Possibly England’s oldest borough, and definitely North Devon’s largest town, Barnstaple was the administrative and commercial capital of this region at the time of the Domesday Book. It was part of the thriving wool industry from the 14th Century and also had its own mint and a bustling market, the latter of which still exists all these years later, serving as a great draw for visitors along with various other aspects.
Sitting picturesquely at the head of the Taw Estuary, Barnstaple’s town centre still retains some of its medieval character making it an interesting town to explore. For shoppers, the Pannier Market is open most days of the week (please check before visiting), and there is a good selection of other shops, including those in the charming Butchers’ Row, a Victorian series of buildings that were once exclusively occupied by butchers.
Throughout the town there are some appealing, historical buildings to look out for, including the 17th century Horwood’s Almshouses, and the 15th century St. Anne’s Chapel which was originally built as a ‘bone house’, a building where the bones of the dead were once stored. These days it serves as an arts centre and community resource, so is rather more uplifting in its purpose! Queen Anne’s Walk was completed in 1713 as a meeting place for the town’s traders, and these days is used as a café, so a visit to appreciate this attractive building can include some tasty self-indulgence.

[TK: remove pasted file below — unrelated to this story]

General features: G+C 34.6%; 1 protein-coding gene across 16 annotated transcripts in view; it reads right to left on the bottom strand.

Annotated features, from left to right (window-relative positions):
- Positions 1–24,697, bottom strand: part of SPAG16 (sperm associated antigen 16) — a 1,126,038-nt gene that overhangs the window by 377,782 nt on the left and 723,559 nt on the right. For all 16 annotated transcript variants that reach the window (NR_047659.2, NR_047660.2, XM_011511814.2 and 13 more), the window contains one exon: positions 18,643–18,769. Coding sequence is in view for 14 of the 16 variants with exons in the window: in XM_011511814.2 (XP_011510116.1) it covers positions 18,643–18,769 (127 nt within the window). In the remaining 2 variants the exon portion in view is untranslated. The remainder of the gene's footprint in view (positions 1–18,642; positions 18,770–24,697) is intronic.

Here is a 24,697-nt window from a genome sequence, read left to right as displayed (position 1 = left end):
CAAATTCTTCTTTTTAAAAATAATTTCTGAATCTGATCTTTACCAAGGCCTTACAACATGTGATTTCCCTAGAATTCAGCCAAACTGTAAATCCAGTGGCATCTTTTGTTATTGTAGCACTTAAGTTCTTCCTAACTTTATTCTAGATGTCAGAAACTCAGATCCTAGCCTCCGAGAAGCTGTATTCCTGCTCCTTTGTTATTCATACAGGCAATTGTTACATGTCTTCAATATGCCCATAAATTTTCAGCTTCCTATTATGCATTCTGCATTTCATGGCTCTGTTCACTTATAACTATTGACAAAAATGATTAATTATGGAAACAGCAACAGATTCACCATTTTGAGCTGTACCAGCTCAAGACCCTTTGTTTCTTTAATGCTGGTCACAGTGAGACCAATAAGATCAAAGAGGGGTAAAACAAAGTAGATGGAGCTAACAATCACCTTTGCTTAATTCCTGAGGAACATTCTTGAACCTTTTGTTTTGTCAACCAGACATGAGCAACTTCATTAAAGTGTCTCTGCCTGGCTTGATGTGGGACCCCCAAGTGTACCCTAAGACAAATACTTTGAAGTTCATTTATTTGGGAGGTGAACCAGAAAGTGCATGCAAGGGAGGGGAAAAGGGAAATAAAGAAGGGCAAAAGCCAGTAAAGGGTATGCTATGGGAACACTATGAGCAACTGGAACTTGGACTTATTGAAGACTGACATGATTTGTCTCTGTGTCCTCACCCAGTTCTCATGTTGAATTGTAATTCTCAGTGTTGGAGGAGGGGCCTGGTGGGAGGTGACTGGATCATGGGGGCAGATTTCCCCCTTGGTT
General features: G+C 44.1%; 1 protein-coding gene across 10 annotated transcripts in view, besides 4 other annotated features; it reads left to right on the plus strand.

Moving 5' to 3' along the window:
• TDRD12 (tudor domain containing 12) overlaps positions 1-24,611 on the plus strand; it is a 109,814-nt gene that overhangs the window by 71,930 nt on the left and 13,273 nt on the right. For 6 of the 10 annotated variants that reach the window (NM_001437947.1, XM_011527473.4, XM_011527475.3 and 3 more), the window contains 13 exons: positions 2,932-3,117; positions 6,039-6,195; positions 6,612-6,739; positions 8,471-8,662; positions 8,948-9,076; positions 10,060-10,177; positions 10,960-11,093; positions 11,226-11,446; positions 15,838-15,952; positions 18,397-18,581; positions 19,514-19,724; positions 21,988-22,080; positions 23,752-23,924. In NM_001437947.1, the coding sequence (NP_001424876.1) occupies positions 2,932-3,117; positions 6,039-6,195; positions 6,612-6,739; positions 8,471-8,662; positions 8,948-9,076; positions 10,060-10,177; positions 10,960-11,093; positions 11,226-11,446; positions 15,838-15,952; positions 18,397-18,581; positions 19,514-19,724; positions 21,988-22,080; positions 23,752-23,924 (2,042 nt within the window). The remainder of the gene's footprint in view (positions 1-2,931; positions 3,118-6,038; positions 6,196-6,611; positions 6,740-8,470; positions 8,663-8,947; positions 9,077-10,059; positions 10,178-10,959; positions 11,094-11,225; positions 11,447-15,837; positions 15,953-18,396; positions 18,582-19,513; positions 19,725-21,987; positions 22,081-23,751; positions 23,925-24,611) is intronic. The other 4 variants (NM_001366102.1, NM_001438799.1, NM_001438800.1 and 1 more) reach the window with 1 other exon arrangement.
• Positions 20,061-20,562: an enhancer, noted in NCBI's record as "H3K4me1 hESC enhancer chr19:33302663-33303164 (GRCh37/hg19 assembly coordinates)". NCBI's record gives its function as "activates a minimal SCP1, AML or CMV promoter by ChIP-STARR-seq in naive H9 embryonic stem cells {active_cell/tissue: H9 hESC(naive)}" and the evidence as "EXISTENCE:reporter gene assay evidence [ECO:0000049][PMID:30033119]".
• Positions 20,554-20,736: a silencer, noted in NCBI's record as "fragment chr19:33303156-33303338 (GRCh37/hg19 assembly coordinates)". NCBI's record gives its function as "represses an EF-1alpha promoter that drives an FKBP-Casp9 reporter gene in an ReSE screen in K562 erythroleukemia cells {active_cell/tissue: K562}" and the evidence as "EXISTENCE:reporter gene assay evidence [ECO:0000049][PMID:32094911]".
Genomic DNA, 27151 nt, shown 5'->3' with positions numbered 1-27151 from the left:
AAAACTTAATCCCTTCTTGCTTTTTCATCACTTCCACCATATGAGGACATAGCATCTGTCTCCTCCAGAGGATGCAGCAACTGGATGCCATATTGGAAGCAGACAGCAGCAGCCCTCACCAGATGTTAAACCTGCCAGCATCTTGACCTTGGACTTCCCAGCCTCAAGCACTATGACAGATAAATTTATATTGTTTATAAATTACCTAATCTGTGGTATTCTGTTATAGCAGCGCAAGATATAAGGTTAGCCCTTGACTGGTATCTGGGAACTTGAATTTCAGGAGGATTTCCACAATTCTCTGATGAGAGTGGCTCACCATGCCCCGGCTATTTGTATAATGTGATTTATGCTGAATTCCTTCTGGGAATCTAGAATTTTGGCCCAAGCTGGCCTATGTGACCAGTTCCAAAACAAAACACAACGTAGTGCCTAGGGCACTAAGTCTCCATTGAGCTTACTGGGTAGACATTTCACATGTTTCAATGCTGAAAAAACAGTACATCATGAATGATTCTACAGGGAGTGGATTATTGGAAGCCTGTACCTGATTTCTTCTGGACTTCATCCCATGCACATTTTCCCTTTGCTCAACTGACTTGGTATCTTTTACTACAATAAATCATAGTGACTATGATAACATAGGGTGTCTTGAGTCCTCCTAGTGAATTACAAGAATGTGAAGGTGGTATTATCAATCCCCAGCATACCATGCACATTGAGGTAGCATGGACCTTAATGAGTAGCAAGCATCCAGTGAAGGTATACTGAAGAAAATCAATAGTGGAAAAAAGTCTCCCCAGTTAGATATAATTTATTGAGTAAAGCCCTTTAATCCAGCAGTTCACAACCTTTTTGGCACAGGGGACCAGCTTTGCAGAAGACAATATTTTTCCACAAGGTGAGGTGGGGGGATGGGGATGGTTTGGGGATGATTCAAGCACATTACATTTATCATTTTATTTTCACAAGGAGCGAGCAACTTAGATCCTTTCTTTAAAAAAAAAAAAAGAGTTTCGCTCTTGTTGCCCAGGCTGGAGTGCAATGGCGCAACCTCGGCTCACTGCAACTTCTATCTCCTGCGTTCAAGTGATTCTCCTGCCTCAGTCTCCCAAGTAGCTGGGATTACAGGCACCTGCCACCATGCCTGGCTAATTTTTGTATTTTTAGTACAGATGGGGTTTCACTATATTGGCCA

There is plenty of accommodation choice in and around town, so all in all Barnstaple makes for a good central location from which to explore the rest of North Devon.